Discussion in 'Beer Talk' started by searsclone, Jan 8, 2013.

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  1. JackHorzempa

    JackHorzempa Poo-Bah (3,106) Dec 15, 2005 Pennsylvania

    The two BIG ‘killers’ of beer is temperature and age. Light can be a problem but as you noted that can be easily ‘managed’ by proper packaging and store handling. Unfortunately the retailers in the US often present the beers in stand-alone six-packs either on shelves (under fluorescent lighting) or in glass door refrigerators which have fluorescent lights within them. Skunking is a genuine concern under these store conditions.

    Here is a thread I just posted which discusses the Pilsner Urquell Freshness Initiative and the steps they take to combat the three enemies of temperature, time and light: http://beeradvocate.com/community/threads/recommended-euro-lagers.60232/#post-813333

  2. Crusader

    Crusader Aspirant (200) Feb 4, 2011 Sweden

    Concerning the age beer here has a best before date set to one year after bottling or canning. I have never had a beer which is close to the best before date but certainly beers that are 6 months or slightly more into their designated shelf-life, just as you find beers that have a best before dates that are set to a year from the month you bought the beer (the former happens more often with smaller brands, the latter with bigger selling brands, as can be expected).

    Another thing worth noting though is the fact that the monopoly only has a set number of product launches in a year that are the same across the country, and brands that don't sell will see a decrease in the number of stores that carry them over time. So there's a limited flow of new brands coming in and the established sellers keep their slots. I can remember several imported lager beer brands that have disappeared from the shelves in the last years (well the span is more like the last decade, it went by rather quickly I guess): Fosters, Miller lite, Bud light, Coors light (only sold in a few monopoly stores at the moment). This business model I think also contributes to the freshness of the beer (though you might think that 6-7 months is way too old).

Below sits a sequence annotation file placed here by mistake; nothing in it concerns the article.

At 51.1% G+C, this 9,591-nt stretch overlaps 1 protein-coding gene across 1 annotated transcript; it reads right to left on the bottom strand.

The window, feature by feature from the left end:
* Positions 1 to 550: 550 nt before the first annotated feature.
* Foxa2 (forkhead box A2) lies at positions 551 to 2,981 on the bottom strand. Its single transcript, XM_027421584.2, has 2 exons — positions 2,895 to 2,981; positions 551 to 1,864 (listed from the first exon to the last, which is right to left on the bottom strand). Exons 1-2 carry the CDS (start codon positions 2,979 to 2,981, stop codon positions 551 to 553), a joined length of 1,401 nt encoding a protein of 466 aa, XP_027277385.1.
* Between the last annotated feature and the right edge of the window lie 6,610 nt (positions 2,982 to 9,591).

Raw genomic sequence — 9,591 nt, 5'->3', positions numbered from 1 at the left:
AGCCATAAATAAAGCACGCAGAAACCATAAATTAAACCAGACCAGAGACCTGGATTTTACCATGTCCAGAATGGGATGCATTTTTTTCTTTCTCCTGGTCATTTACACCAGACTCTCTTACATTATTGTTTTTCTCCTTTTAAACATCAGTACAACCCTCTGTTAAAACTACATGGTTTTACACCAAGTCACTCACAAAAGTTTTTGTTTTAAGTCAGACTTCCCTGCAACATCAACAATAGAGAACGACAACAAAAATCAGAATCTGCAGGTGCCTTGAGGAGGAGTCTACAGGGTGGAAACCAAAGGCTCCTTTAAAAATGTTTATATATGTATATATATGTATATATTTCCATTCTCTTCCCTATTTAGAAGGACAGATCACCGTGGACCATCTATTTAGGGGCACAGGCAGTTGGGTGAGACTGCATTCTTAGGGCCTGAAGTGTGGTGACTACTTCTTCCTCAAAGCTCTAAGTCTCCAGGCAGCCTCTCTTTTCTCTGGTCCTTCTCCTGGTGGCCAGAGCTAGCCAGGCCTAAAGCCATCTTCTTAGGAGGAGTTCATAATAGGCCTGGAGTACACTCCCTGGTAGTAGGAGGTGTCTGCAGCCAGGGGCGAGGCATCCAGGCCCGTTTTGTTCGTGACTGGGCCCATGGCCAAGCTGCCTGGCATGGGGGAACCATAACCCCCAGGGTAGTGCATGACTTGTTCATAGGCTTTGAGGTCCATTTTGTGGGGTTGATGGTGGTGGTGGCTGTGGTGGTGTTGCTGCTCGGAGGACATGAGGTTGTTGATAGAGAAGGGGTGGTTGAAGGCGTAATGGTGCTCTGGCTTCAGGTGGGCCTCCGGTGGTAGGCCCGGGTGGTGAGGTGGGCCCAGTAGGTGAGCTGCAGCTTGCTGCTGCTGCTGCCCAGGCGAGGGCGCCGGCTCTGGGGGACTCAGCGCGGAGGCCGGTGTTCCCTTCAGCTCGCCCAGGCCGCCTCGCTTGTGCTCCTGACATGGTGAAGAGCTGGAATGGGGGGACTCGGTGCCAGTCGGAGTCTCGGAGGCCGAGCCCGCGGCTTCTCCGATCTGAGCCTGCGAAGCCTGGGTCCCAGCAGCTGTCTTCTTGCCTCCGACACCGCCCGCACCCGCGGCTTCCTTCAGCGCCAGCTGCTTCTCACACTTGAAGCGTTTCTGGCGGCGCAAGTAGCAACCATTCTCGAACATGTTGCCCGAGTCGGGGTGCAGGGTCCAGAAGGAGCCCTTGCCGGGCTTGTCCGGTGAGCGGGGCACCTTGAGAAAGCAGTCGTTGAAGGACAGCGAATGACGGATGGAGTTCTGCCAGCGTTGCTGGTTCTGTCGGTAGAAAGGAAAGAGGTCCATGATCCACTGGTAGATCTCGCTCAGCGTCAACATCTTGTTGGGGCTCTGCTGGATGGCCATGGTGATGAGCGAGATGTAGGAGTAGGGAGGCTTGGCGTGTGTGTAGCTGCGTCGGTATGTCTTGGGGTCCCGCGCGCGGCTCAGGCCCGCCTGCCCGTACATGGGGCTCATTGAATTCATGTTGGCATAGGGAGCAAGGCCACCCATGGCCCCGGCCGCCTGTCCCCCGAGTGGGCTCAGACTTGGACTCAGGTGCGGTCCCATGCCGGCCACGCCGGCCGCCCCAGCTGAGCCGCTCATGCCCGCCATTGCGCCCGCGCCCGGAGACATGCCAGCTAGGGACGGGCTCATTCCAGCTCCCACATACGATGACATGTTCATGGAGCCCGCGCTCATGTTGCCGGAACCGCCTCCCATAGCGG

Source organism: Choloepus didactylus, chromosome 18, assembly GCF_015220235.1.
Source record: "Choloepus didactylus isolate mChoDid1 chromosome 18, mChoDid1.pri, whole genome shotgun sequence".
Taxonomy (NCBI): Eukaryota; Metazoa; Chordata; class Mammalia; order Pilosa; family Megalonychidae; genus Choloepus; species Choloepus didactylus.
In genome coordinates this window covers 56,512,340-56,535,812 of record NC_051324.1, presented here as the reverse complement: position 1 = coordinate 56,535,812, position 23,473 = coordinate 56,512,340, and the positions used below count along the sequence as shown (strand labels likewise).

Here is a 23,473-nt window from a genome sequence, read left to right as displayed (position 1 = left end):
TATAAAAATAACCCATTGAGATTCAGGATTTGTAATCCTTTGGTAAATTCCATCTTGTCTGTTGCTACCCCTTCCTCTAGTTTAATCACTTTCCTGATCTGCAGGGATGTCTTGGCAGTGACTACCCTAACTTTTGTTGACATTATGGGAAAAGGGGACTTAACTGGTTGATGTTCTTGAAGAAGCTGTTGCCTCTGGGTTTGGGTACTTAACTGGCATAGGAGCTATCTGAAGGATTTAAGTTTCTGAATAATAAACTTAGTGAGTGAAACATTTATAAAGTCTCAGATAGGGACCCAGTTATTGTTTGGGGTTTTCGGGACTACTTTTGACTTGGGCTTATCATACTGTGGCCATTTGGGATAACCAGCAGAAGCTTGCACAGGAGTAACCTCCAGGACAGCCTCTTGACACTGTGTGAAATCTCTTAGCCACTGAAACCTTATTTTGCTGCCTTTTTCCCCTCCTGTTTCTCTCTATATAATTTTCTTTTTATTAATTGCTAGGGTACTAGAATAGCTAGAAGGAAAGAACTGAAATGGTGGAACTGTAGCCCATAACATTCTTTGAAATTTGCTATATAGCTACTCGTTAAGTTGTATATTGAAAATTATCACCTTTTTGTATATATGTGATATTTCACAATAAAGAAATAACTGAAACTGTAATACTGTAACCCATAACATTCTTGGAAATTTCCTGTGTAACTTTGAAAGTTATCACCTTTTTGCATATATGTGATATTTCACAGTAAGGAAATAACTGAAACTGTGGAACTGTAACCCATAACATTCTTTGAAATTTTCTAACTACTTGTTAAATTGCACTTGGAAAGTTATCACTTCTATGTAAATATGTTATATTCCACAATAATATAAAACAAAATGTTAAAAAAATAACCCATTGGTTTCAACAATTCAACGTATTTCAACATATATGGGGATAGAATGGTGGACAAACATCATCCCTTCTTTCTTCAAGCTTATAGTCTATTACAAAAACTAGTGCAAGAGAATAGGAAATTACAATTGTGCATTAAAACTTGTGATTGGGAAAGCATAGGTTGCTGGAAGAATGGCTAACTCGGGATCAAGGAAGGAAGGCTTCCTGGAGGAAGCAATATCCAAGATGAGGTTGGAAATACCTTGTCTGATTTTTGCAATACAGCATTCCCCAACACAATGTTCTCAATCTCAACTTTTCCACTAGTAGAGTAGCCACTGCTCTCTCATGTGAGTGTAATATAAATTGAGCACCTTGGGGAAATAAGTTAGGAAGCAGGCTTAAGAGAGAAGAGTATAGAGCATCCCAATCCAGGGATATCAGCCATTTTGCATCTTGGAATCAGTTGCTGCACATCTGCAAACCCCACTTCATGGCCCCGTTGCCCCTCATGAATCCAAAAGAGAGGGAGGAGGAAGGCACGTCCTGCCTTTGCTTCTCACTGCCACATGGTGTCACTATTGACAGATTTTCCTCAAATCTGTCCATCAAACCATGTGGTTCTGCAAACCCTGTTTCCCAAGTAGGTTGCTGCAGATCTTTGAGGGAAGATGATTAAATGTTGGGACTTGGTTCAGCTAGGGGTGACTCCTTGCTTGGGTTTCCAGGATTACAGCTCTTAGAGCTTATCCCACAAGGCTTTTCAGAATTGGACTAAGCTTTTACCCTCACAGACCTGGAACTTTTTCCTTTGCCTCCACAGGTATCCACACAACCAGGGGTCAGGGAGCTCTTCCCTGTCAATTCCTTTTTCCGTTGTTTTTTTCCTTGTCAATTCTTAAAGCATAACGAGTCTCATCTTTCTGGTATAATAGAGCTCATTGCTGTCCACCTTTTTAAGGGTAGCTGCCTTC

3. ericj551

    ericj551 Initiate (0) Apr 29, 2004 Alberta (Canada)

    To me, it's superior only because of price. PBR/Highlife/Narragansett are all pretty much the same as any other macro beer, just a small to dramatic difference in price.
  4. Onenote81

    Onenote81 Poo-Bah (1,879) May 27, 2008 North Carolina